Substance misuse subtypes among women convicted of homicide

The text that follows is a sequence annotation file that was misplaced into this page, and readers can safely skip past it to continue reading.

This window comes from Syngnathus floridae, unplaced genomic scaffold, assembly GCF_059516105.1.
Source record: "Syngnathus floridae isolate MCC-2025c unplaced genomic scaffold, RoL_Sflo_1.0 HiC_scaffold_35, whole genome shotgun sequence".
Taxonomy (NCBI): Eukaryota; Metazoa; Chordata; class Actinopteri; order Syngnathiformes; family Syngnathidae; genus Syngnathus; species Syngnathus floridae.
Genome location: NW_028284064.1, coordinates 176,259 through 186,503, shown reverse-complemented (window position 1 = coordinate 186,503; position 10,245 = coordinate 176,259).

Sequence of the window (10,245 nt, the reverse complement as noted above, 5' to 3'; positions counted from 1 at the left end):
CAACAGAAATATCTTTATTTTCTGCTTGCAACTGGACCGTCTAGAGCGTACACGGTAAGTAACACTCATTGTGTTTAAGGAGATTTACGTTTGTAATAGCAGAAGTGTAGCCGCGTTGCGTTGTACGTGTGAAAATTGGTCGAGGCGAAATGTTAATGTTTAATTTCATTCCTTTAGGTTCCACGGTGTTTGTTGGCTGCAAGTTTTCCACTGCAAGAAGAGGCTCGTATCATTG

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Background: The proportion of women incarcerated is growing at a faster pace than that for men. The reasons for this important increase have been mainly attributed to drug-using lifestyle and drug-related offenses. About half of female inmates have history of substance misuse and one third demonstrate high impulsiveness levels. The objectives of this study were to (a) identify subtypes of alcohol and drug problems and impulsiveness among women convicted of homicide, and (b) examine the association between psychosocial and criminological features and the resulting clusters. Methods: Data come from 158 female inmates serving a sentence for homicide in the Penitentiary of SantAna in São Paulo State, Brazil. Latent class analysis was used to group participants into substance misuse and impulsiveness classes. Results: Two classes were identified: nonproblematic (cluster 1: 54.53%, n = 86) and problematic (cluster 2: 45.57%, n = 72) ones. After controlling for several psychosocial and criminological variables, cluster 2 inmates showed an earlier beginning of criminal activities and a lower educational level than their counterparts. Conclusions: To recognize the necessities of specific groups of female offenders is crucial for the development of an adequate system of health politics and for the decrease of criminal recidivism among those offenders who have shown higher risk. © 2013 Taylor & Francis Group, LLC.